This is a fun follow-up to the ESPN piece from this morning talking about the chaos on the Cleveland Browns under Jimmy Haslam’s watch. After Sashi Brown was hired, part of ESPN’s article mentioned a list of goals that the analytics group had, titled “Browns Guardrails.”
The analytics group authored a color-coded list of goals, labeled “Browns Guardrails.” It consisted of nine tenets, from talent retention, to ending uncoordinated leaks, to communicating more with coaches, to accumulating as many draft picks as possible, especially high second-rounders. Left unsaid in the document was the most important goal: The Browns had to stick together. This is like a roller coaster, the analytics contingent would tell Haslam. He couldn’t get off in the middle of the ride.
Seth Wickersham, the author of the piece, ended up tweeting out the following snapshot of those Guardrails:
The top of the document starts with a quote from Paul DePodesta, which reads, “Constantly questioning the efficacy of your belief system and trying to uncover value where it’s not readily apparent.” If the timeline of ESPN’s article is right, then these Guardrails first came out in 2016 during the Sashi Brown era. Among the important bullet points:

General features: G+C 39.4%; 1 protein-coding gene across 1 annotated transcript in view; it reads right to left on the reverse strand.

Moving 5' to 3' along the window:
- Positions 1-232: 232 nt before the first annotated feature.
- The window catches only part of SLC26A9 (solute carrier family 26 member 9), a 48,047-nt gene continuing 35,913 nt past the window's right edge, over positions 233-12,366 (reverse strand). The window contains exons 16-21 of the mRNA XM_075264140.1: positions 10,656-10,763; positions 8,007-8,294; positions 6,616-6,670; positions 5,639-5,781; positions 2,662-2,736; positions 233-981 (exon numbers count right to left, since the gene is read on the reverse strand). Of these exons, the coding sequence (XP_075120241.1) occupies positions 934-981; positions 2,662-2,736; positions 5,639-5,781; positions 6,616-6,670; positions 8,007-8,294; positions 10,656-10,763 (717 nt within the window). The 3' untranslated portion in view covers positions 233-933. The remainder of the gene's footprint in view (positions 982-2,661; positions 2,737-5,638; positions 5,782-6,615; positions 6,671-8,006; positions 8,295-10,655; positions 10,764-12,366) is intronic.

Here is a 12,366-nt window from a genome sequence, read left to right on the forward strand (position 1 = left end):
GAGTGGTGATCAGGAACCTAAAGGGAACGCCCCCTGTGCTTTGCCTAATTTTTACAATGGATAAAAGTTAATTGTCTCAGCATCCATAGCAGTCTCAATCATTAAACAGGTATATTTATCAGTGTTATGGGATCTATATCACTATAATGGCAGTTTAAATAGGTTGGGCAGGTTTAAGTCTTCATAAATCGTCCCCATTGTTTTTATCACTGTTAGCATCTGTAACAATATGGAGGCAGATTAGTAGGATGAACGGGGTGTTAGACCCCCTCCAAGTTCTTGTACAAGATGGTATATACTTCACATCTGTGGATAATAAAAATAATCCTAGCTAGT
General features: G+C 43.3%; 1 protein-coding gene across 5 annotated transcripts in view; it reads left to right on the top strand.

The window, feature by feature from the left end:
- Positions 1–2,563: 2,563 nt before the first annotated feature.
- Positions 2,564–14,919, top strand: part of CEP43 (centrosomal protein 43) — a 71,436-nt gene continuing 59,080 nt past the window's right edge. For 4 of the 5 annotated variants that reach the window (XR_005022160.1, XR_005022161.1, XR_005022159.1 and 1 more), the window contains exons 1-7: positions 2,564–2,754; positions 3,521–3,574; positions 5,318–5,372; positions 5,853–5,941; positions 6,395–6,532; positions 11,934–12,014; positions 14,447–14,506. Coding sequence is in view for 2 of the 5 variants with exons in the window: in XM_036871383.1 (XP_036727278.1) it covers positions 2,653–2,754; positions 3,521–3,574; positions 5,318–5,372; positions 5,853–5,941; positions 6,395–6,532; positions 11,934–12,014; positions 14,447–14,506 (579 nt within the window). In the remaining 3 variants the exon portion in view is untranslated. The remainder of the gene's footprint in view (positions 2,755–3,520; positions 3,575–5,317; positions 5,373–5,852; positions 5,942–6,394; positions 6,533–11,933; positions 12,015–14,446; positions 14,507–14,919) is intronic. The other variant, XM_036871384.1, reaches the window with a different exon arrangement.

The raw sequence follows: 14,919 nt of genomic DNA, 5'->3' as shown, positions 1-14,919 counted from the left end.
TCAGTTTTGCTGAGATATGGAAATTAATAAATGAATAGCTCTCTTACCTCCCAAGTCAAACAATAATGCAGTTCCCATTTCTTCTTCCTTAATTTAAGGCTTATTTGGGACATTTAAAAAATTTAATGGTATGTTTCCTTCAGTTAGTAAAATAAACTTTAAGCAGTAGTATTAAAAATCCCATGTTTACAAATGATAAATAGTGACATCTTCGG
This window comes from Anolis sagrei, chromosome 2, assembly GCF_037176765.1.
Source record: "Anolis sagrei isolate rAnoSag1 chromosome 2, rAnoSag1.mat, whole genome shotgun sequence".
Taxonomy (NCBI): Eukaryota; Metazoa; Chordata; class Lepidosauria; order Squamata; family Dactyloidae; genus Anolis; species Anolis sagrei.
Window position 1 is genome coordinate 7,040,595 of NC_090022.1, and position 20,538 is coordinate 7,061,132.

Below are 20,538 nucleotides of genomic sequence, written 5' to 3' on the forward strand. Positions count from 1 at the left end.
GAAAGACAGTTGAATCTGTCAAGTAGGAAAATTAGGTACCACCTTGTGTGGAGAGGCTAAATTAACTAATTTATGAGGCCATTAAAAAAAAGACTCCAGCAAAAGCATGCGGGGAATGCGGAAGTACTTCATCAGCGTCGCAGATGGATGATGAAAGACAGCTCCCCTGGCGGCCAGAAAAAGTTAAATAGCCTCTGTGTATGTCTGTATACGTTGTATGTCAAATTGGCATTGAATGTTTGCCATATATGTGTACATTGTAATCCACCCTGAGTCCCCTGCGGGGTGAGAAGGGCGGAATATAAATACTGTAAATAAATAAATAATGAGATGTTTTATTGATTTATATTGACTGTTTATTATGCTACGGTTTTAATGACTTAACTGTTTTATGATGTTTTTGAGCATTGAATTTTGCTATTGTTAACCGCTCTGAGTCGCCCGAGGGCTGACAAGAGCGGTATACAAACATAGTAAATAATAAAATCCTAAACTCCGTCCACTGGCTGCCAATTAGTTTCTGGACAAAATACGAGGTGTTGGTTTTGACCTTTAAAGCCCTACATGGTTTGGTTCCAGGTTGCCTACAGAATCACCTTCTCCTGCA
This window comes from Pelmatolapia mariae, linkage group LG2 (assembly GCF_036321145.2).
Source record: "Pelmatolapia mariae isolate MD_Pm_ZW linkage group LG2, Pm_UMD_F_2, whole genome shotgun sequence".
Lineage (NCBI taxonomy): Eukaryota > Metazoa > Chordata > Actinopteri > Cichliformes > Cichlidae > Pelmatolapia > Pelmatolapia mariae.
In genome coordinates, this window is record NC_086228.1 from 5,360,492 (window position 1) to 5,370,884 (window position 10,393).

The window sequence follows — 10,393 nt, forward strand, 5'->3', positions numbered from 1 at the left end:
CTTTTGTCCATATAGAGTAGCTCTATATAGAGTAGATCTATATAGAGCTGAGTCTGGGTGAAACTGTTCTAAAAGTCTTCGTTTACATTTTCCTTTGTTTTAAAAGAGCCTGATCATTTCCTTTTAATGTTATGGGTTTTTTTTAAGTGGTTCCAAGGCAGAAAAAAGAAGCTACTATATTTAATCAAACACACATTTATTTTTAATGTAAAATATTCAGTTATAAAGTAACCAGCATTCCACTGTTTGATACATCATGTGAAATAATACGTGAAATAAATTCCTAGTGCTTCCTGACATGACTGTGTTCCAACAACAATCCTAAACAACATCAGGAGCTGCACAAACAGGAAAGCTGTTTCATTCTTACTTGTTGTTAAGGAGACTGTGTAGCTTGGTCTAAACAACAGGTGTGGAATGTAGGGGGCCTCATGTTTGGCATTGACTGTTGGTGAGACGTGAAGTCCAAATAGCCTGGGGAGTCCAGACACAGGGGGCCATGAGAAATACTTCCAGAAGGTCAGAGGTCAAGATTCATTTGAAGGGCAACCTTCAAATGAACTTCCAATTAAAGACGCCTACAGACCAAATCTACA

- Don’t pay for depth in free agency, and build your roster so you rely on free agency less and less over time.
- In the draft, don’t draft a “red” over a “blue” player, accumulate as many picks as possible (especially in the first two rounds), and accumulative future picks due to the high discounted rate on them.
- For talent retention, it was emphasized to “play younger guys to determine what the team has,” pay players early on, and make the facility a great place for players to like.
- Competitive advantages included analytics, psychology and information gathering, sports science, and not operating in a silo.
- With the salary cap, flexibility needed to be maintained until a franchise quarterback was established. Also, contracts should be set up so that the team can exit them after year two with no dead money, if necessary.
- “No uncoordinated leaks.”
Presumably, the Guardrails document doesn’t exist under John Dorsey. That’s not to say the principles aren’t in practice, as much of them should be common to all NFL teams.